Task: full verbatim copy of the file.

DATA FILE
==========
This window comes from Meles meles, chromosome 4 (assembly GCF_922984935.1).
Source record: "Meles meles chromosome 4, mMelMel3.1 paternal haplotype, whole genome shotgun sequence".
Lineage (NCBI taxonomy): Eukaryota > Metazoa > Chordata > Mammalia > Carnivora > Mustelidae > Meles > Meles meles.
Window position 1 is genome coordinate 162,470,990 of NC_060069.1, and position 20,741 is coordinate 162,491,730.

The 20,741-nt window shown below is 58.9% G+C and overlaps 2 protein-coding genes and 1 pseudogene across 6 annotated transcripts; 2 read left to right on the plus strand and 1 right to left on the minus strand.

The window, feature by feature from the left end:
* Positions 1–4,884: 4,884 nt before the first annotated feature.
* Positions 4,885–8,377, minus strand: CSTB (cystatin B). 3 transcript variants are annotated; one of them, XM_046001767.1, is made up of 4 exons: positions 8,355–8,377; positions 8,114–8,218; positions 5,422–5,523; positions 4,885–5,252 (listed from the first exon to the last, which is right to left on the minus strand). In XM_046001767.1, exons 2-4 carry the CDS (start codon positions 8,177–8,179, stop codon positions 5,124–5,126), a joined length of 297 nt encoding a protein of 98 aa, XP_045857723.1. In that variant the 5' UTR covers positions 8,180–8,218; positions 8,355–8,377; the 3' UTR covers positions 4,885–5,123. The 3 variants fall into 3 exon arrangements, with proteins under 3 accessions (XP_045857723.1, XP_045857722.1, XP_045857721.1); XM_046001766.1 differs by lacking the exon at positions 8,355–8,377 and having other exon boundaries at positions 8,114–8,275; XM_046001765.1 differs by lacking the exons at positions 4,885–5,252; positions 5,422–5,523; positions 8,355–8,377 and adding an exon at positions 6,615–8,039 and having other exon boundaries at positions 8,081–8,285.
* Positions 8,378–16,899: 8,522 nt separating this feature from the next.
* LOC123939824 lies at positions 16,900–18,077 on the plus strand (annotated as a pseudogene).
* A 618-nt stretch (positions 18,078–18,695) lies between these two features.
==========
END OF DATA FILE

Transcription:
This window comes from Meles meles, chromosome 4 (assembly GCF_922984935.1).
Source record: "Meles meles chromosome 4, mMelMel3.1 paternal haplotype, whole genome shotgun sequence".
Lineage (NCBI taxonomy): Eukaryota > Metazoa > Chordata > Mammalia > Carnivora > Mustelidae > Meles > Meles meles.
Window position 1 is genome coordinate 162,470,990 of NC_060069.1, and position 20,741 is coordinate 162,491,730.

The 20,741-nt window shown below is 58.9% G+C and overlaps 2 protein-coding genes and 1 pseudogene across 6 annotated transcripts; 2 read left to right on the plus strand and 1 right to left on the minus strand.

The window, feature by feature from the left end:
* Positions 1–4,884: 4,884 nt before the first annotated feature.
* Positions 4,885–8,377, minus strand: CSTB (cystatin B). 3 transcript variants are annotated; one of them, XM_046001767.1, is made up of 4 exons: positions 8,355–8,377; positions 8,114–8,218; positions 5,422–5,523; positions 4,885–5,252 (listed from the first exon to the last, which is right to left on the minus strand). In XM_046001767.1, exons 2-4 carry the CDS (start codon positions 8,177–8,179, stop codon positions 5,124–5,126), a joined length of 297 nt encoding a protein of 98 aa, XP_045857723.1. In that variant the 5' UTR covers positions 8,180–8,218; positions 8,355–8,377; the 3' UTR covers positions 4,885–5,123. The 3 variants fall into 3 exon arrangements, with proteins under 3 accessions (XP_045857723.1, XP_045857722.1, XP_045857721.1); XM_046001766.1 differs by lacking the exon at positions 8,355–8,377 and having other exon boundaries at positions 8,114–8,275; XM_046001765.1 differs by lacking the exons at positions 4,885–5,252; positions 5,422–5,523; positions 8,355–8,377 and adding an exon at positions 6,615–8,039 and having other exon boundaries at positions 8,081–8,285.
* Positions 8,378–16,899: 8,522 nt separating this feature from the next.
* LOC123939824 lies at positions 16,900–18,077 on the plus strand (annotated as a pseudogene).
* A 618-nt stretch (positions 18,078–18,695) lies between these two features.